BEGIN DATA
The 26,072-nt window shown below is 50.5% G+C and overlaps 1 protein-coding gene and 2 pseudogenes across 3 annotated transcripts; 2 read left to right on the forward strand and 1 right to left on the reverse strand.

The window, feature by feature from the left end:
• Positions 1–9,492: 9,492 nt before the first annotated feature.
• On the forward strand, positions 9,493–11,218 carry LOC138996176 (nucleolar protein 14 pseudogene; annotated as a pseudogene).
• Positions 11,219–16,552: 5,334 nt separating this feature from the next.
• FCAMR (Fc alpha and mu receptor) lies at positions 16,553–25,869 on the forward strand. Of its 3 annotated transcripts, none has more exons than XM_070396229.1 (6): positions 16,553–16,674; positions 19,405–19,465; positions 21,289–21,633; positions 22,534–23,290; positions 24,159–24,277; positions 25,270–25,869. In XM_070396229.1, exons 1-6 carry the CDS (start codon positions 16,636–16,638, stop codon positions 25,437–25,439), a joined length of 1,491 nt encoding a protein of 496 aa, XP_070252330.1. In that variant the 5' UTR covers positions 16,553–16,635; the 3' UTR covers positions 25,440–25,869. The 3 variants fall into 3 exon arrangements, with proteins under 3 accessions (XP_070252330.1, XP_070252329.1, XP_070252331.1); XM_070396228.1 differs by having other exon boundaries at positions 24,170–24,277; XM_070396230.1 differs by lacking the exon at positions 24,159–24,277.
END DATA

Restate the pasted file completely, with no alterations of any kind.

The 26,072-nt window shown below is 50.5% G+C and overlaps 1 protein-coding gene and 2 pseudogenes across 3 annotated transcripts; 2 read left to right on the forward strand and 1 right to left on the reverse strand.

The window, feature by feature from the left end:
• Positions 1–9,492: 9,492 nt before the first annotated feature.
• On the forward strand, positions 9,493–11,218 carry LOC138996176 (nucleolar protein 14 pseudogene; annotated as a pseudogene).
• Positions 11,219–16,552: 5,334 nt separating this feature from the next.
• FCAMR (Fc alpha and mu receptor) lies at positions 16,553–25,869 on the forward strand. Of its 3 annotated transcripts, none has more exons than XM_070396229.1 (6): positions 16,553–16,674; positions 19,405–19,465; positions 21,289–21,633; positions 22,534–23,290; positions 24,159–24,277; positions 25,270–25,869. In XM_070396229.1, exons 1-6 carry the CDS (start codon positions 16,636–16,638, stop codon positions 25,437–25,439), a joined length of 1,491 nt encoding a protein of 496 aa, XP_070252330.1. In that variant the 5' UTR covers positions 16,553–16,635; the 3' UTR covers positions 25,440–25,869. The 3 variants fall into 3 exon arrangements, with proteins under 3 accessions (XP_070252330.1, XP_070252329.1, XP_070252331.1); XM_070396228.1 differs by having other exon boundaries at positions 24,170–24,277; XM_070396230.1 differs by lacking the exon at positions 24,159–24,277.